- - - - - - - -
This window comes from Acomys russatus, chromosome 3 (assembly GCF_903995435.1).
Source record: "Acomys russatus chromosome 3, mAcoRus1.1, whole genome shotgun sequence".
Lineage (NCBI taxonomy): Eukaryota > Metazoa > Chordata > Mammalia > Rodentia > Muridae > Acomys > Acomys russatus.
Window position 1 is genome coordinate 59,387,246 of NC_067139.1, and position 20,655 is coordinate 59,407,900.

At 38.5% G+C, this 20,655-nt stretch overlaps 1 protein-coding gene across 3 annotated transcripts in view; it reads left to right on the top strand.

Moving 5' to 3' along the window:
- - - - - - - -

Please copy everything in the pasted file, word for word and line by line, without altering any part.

This window comes from Acomys russatus, chromosome 3 (assembly GCF_903995435.1).
Source record: "Acomys russatus chromosome 3, mAcoRus1.1, whole genome shotgun sequence".
Lineage (NCBI taxonomy): Eukaryota > Metazoa > Chordata > Mammalia > Rodentia > Muridae > Acomys > Acomys russatus.
Window position 1 is genome coordinate 59,387,246 of NC_067139.1, and position 20,655 is coordinate 59,407,900.

At 38.5% G+C, this 20,655-nt stretch overlaps 1 protein-coding gene across 3 annotated transcripts in view; it reads left to right on the top strand.

Moving 5' to 3' along the window: